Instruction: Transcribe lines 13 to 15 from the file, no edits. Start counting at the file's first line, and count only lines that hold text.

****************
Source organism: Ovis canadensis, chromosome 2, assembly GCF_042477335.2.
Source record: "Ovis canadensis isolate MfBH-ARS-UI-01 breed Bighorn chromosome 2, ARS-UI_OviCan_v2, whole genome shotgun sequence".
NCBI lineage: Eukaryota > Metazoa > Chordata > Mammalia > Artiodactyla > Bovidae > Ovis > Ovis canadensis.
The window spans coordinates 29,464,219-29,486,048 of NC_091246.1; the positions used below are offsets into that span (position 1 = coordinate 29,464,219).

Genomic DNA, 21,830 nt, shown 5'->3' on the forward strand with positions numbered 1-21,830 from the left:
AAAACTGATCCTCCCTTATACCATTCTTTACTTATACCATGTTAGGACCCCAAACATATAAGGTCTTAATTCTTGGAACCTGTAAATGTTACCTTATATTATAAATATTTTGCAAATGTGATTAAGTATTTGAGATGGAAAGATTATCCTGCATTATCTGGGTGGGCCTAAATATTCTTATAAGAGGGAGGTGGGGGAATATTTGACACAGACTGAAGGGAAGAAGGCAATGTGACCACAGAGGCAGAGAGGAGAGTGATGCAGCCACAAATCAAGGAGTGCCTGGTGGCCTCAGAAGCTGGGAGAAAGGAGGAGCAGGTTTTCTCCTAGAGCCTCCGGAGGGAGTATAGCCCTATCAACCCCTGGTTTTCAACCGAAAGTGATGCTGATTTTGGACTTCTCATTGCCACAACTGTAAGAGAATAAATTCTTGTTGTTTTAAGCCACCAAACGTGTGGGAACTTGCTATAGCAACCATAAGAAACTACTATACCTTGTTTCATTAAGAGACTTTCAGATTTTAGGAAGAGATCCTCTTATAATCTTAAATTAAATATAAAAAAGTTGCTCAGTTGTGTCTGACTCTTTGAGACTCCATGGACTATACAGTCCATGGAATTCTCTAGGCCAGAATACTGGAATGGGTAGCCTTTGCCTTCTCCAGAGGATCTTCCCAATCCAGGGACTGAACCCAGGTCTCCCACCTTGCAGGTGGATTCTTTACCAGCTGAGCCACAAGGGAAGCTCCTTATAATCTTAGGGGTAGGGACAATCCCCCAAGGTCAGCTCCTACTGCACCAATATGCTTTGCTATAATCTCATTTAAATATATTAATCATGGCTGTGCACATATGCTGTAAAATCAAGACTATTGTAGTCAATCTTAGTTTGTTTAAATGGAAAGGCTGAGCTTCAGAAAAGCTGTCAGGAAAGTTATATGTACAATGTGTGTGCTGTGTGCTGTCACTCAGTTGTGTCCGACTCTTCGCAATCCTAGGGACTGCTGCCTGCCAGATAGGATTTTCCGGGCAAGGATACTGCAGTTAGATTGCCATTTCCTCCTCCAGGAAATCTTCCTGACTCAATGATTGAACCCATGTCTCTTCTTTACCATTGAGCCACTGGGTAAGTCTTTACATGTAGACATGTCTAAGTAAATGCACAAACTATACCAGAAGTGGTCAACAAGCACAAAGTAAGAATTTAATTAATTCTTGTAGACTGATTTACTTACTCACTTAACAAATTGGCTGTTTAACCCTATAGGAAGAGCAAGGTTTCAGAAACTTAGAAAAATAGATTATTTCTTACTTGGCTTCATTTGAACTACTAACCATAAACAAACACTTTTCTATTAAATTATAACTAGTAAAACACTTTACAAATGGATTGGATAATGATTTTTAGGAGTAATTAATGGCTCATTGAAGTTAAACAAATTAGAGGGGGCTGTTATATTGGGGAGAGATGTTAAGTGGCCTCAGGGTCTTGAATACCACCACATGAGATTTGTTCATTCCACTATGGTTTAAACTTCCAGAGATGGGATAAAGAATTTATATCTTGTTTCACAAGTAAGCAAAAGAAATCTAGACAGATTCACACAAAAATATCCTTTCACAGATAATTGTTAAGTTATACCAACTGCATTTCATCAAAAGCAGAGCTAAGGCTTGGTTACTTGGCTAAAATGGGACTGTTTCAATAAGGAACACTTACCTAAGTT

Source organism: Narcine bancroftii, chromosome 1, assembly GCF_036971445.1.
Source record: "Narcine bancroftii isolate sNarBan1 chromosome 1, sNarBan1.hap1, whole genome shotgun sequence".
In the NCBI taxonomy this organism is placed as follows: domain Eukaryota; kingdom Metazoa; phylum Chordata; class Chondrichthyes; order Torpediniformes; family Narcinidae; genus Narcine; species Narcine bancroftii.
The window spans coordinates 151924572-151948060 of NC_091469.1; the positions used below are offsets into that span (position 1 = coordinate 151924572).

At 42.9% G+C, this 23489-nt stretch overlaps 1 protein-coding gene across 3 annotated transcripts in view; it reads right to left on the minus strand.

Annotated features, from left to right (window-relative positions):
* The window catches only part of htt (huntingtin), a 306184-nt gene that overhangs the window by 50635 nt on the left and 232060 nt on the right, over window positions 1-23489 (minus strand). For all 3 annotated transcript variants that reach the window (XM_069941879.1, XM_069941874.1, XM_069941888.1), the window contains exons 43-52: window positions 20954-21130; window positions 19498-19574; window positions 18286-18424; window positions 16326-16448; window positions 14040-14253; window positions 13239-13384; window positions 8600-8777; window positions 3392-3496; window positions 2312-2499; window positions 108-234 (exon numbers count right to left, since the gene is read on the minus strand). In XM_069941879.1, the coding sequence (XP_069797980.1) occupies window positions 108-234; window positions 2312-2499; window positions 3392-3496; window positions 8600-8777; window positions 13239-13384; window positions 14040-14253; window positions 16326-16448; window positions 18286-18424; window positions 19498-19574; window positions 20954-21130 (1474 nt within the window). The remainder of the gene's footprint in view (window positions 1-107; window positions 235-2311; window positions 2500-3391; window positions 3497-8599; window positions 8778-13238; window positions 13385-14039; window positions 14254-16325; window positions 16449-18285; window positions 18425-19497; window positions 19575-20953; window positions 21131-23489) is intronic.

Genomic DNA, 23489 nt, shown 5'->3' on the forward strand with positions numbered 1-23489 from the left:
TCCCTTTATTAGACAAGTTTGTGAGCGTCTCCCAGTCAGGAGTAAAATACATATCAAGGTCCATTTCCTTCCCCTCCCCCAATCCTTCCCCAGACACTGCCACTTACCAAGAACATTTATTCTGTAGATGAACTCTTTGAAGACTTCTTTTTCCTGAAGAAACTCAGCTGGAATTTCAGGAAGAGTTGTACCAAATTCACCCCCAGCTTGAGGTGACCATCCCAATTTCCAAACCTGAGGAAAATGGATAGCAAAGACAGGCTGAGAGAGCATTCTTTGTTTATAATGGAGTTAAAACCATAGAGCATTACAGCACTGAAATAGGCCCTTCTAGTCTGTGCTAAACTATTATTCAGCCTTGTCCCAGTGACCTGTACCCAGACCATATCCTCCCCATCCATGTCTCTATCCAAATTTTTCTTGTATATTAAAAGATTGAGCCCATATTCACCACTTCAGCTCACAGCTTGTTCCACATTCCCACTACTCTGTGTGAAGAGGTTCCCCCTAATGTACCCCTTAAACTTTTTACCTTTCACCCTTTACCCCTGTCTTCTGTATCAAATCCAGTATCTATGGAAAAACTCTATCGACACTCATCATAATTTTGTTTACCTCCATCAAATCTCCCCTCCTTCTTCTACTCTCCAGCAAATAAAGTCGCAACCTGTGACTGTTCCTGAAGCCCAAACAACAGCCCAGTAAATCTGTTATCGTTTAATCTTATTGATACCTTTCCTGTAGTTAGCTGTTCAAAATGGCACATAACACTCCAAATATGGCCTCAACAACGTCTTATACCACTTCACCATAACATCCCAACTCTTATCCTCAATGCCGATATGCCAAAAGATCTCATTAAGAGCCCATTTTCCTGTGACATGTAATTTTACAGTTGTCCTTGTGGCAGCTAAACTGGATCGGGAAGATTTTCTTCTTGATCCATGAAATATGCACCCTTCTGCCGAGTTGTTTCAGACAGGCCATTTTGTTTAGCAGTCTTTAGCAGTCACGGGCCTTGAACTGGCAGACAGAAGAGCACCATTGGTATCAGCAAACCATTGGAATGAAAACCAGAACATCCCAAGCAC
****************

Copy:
* The window catches only part of htt (huntingtin), a 306184-nt gene that overhangs the window by 50635 nt on the left and 232060 nt on the right, over window positions 1-23489 (minus strand). For all 3 annotated transcript variants that reach the window (XM_069941879.1, XM_069941874.1, XM_069941888.1), the window contains exons 43-52: window positions 20954-21130; window positions 19498-19574; window positions 18286-18424; window positions 16326-16448; window positions 14040-14253; window positions 13239-13384; window positions 8600-8777; window positions 3392-3496; window positions 2312-2499; window positions 108-234 (exon numbers count right to left, since the gene is read on the minus strand). In XM_069941879.1, the coding sequence (XP_069797980.1) occupies window positions 108-234; window positions 2312-2499; window positions 3392-3496; window positions 8600-8777; window positions 13239-13384; window positions 14040-14253; window positions 16326-16448; window positions 18286-18424; window positions 19498-19574; window positions 20954-21130 (1474 nt within the window). The remainder of the gene's footprint in view (window positions 1-107; window positions 235-2311; window positions 2500-3391; window positions 3497-8599; window positions 8778-13238; window positions 13385-14039; window positions 14254-16325; window positions 16449-18285; window positions 18425-19497; window positions 19575-20953; window positions 21131-23489) is intronic.

Genomic DNA, 23489 nt, shown 5'->3' on the forward strand with positions numbered 1-23489 from the left:
TCCCTTTATTAGACAAGTTTGTGAGCGTCTCCCAGTCAGGAGTAAAATACATATCAAGGTCCATTTCCTTCCCCTCCCCCAATCCTTCCCCAGACACTGCCACTTACCAAGAACATTTATTCTGTAGATGAACTCTTTGAAGACTTCTTTTTCCTGAAGAAACTCAGCTGGAATTTCAGGAAGAGTTGTACCAAATTCACCCCCAGCTTGAGGTGACCATCCCAATTTCCAAACCTGAGGAAAATGGATAGCAAAGACAGGCTGAGAGAGCATTCTTTGTTTATAATGGAGTTAAAACCATAGAGCATTACAGCACTGAAATAGGCCCTTCTAGTCTGTGCTAAACTATTATTCAGCCTTGTCCCAGTGACCTGTACCCAGACCATATCCTCCCCATCCATGTCTCTATCCAAATTTTTCTTGTATATTAAAAGATTGAGCCCATATTCACCACTTCAGCTCACAGCTTGTTCCACATTCCCACTACTCTGTGTGAAGAGGTTCCCCCTAATGTACCCCTTAAACTTTTTACCTTTCACCCTTTACCCCTGTCTTCTGTATCAAATCCAGTATCTATGGAAAAACTCTATCGACACTCATCATAATTTTGTTTACCTCCATCAAATCTCCCCTCCTTCTTCTACTCTCCAGCAAATAAAGTCGCAACCTGTGACTGTTCCTGAAGCCCAAACAACAGCCCAGTAAATCTGTTATCGTTTAATCTTATTGATACCTTTCCTGTAGTTAGCTGTTCAAAATGGCACATAACACTCCAAATATGGCCTCAACAACGTCTTATACCACTTCACCATAACATCCCAACTCTTATCCTCAATGCCGATATGCCAAAAGATCTCATTAAGAGCCCATTTTCCTGTGACATGTAATTTTACAGTTGTCCTTGTGGCAGCTAAACTGGATCGGGAAGATTTTCTTCTTGATCCATGAAATATGCACCCTTCTGCCGAGTTGTTTCAGACAGGCCATTTTGTTTAGCAGTCTTTAGCAGTCACGGGCCTTGAACTGGCAGACAGAAGAGCACCATTGGTATCAGCAAACCATTGGAATGAAAACCAGAACATCCCAAGCAC